THE ROCCA DI ARONA
As early as the Longobard period, the fortresses of Arona and Angera (one located on the western bank of Lago Maggiore, the other on the eastern one) probably provided the elements for a single defence system that enabled the southern basin of the lake, through which most of the traffic from across the Alps moved towards Milan and Pavia, to be controlled.
The Borromaic period of the history of Arona and its fortress began in 1439, with its enfeoffment by Filippo Maria Visconti to Vitaliano I Borromeo.
Immediately after his investiture, Vitaliano began work on the restoration and expansion of the fortress and on the construction of the military port, connected to the fortress by a “secret road”.
On Vitaliano’s death, the work continued with his son Filippo I, who erected other towers and a further circle of walls around the fortress.
The fortress was the object of disputes and was temporarily removed from the Borromeos in 1495-1499 and in 1500, being returned to Federico I in 1512. During its history it underwent famous sieges, becoming a theatre of episodes of war.
On 2 October 1538 the Rocca di Arona was the birthplace of San Carlo Borromeo, who was born in the “Room of the Three Lakes”, so called on account of the presence of three windows from which it was possible to have three different view of the lake.
As early as the 17th century, the room became the destination for a large number of pilgrims, so it was reconstructed in the apse area of the church of San Carlo, built on the rocky protrusion above the town in the area of the Holy Mountain dedicated to the Saint.
The Rocca fully exploited the physical characteristics of the spur on which it stood and the system of three sets of walls completely surrounded it, with the sole exception of the side of sheer cliffs dropping into the lake.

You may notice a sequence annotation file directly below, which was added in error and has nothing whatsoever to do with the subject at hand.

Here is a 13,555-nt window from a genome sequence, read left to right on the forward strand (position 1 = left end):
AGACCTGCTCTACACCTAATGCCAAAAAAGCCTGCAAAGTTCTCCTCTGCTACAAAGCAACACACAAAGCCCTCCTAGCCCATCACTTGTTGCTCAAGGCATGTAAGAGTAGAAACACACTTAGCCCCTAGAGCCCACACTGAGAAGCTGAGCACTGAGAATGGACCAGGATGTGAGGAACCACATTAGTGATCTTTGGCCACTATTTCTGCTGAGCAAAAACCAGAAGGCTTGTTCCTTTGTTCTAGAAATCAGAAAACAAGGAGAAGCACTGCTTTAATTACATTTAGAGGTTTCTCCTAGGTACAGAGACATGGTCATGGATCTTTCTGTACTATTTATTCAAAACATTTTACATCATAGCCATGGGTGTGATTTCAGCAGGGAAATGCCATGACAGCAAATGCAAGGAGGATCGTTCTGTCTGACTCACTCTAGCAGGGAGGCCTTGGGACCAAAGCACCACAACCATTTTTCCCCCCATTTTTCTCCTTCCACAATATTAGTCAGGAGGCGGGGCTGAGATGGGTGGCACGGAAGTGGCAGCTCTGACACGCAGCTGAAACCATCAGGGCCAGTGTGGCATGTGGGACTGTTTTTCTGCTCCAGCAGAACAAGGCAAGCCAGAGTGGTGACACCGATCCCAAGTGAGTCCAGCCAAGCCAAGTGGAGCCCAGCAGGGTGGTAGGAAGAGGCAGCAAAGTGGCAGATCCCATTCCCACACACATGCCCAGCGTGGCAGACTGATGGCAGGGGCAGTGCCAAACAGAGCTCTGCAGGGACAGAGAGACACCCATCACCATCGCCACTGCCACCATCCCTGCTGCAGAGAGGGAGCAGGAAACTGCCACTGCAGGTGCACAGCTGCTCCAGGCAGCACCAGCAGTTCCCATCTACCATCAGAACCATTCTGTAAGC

The complex had an irregular altimetry, which was obviated by a system of flights of steps; differences in height also separated the “piazze d’armi” [parade squares] and the courtyards. The highest wall (five metres high) was the oldest part of the fortress, probably together with the Tower of Santa Maria.
Stretching out at the centre was the Piazza d’Armi, flanked by the soldiers’ Barracks, the Armoury and the little church of Sant’Ambrogio; behind the soldiers’ Barracks were the Stanza dei Molini [Room of the Mills], Saint Charles’ Room and, behind the latter, a building that had a residential function, connected to the other constructions via underground passages and secret pathways.
The pathway, which can still be walked today, solved the problem of a difference in level of 60 metres. The third wall, with four towers, was connected by a steep road running along the inside of it to the Porta del Secondo Recinto [Gate of the Second Wall], where the Main Gatehouse was housed, where today the remains of the old farm are visible.
The enormous complex remained intact until 1800, when Napoleon Bonaparte, having defeated the Austrians in Marengo (14 June), ordered it to be dismantled.